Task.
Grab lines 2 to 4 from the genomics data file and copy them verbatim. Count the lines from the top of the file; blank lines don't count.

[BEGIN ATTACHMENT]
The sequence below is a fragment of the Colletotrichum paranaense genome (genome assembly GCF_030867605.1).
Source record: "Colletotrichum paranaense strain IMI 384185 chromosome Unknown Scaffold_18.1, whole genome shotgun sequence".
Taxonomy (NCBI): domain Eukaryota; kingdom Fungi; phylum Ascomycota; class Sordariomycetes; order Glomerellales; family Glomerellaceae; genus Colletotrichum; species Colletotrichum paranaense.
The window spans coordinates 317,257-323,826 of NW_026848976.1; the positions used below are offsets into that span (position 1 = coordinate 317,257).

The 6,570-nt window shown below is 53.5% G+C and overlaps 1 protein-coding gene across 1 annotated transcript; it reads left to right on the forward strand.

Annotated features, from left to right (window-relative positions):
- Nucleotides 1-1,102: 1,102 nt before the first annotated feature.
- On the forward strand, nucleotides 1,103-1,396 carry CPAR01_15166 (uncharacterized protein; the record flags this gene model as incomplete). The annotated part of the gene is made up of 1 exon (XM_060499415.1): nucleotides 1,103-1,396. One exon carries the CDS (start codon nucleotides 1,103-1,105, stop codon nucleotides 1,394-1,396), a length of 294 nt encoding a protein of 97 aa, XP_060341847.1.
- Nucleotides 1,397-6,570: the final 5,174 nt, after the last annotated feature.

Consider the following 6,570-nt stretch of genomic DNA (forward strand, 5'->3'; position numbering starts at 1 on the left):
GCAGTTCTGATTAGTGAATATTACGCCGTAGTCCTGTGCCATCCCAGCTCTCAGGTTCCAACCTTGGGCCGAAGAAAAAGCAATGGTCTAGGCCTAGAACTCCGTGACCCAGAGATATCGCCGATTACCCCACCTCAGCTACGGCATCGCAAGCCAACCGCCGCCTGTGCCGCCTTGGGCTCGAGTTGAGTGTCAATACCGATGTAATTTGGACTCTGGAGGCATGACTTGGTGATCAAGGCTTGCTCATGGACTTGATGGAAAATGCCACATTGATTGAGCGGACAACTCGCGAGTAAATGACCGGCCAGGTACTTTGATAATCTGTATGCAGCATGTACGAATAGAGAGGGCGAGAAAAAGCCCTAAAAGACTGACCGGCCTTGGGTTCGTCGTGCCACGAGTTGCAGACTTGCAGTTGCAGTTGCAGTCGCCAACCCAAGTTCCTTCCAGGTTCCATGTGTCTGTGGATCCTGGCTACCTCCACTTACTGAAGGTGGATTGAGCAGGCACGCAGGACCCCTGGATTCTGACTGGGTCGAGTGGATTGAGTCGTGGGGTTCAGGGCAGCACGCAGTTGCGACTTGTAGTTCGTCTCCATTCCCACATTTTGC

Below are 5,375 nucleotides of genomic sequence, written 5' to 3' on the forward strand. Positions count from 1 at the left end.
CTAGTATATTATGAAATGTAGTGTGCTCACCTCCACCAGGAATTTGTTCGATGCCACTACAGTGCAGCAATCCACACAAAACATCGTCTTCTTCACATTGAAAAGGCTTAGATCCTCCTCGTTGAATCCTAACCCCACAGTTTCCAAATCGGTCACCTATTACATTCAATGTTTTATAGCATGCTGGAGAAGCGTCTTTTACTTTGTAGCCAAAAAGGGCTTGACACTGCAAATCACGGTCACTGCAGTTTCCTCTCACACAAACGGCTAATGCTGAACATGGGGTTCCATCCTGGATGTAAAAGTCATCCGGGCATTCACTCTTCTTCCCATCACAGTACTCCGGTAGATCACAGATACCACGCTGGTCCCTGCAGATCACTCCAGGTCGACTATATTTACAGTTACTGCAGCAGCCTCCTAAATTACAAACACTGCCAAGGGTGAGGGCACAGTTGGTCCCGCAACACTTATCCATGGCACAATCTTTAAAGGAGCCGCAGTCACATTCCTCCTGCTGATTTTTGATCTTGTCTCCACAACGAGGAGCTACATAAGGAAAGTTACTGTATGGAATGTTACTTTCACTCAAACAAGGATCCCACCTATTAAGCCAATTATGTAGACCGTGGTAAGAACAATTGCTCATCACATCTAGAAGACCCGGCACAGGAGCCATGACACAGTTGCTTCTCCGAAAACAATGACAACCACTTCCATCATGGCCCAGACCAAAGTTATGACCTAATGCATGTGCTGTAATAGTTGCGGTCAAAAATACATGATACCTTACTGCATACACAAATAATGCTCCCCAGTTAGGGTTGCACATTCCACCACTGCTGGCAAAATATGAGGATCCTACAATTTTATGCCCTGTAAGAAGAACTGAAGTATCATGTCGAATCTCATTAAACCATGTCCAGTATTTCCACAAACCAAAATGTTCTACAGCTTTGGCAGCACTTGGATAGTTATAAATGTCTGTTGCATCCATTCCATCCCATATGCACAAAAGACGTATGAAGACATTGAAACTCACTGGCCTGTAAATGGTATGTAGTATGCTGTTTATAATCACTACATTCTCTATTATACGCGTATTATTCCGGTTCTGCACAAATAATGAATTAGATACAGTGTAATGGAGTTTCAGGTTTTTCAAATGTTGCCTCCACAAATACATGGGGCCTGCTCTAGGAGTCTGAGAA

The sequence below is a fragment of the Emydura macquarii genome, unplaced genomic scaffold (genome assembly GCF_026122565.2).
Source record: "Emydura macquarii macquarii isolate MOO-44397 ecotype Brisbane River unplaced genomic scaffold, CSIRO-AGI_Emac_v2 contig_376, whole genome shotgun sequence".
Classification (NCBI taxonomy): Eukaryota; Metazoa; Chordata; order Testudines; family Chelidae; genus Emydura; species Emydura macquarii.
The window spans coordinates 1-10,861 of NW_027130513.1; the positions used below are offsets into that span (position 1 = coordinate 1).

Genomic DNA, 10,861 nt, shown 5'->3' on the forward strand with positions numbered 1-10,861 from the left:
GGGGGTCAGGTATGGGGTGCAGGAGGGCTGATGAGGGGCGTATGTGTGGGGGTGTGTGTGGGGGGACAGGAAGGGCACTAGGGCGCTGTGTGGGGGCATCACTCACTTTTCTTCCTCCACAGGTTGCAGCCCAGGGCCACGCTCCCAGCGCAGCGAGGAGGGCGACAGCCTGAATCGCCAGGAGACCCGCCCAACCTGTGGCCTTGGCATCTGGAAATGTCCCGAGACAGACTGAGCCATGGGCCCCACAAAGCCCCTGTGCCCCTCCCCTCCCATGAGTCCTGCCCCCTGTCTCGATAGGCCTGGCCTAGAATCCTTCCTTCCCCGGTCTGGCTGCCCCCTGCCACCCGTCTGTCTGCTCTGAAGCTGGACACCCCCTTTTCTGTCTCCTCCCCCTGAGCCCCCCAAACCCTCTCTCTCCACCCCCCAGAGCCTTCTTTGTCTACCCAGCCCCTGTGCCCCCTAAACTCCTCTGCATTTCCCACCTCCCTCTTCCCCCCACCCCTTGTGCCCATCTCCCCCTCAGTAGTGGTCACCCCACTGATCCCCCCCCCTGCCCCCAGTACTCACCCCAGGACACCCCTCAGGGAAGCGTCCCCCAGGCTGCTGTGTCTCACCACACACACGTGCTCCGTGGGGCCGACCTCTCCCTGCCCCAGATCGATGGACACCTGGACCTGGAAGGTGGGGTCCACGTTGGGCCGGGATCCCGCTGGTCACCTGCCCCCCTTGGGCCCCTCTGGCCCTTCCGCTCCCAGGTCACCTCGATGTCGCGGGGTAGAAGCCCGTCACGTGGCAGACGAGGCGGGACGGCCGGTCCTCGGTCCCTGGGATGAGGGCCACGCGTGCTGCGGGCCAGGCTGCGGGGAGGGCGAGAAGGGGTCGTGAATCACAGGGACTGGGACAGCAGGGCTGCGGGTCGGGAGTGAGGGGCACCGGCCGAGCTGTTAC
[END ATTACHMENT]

Source record: "Colletotrichum paranaense strain IMI 384185 chromosome Unknown Scaffold_18.1, whole genome shotgun sequence".
Taxonomy (NCBI): domain Eukaryota; kingdom Fungi; phylum Ascomycota; class Sordariomycetes; order Glomerellales; family Glomerellaceae; genus Colletotrichum; species Colletotrichum paranaense.
The window spans coordinates 317,257-323,826 of NW_026848976.1; the positions used below are offsets into that span (position 1 = coordinate 317,257).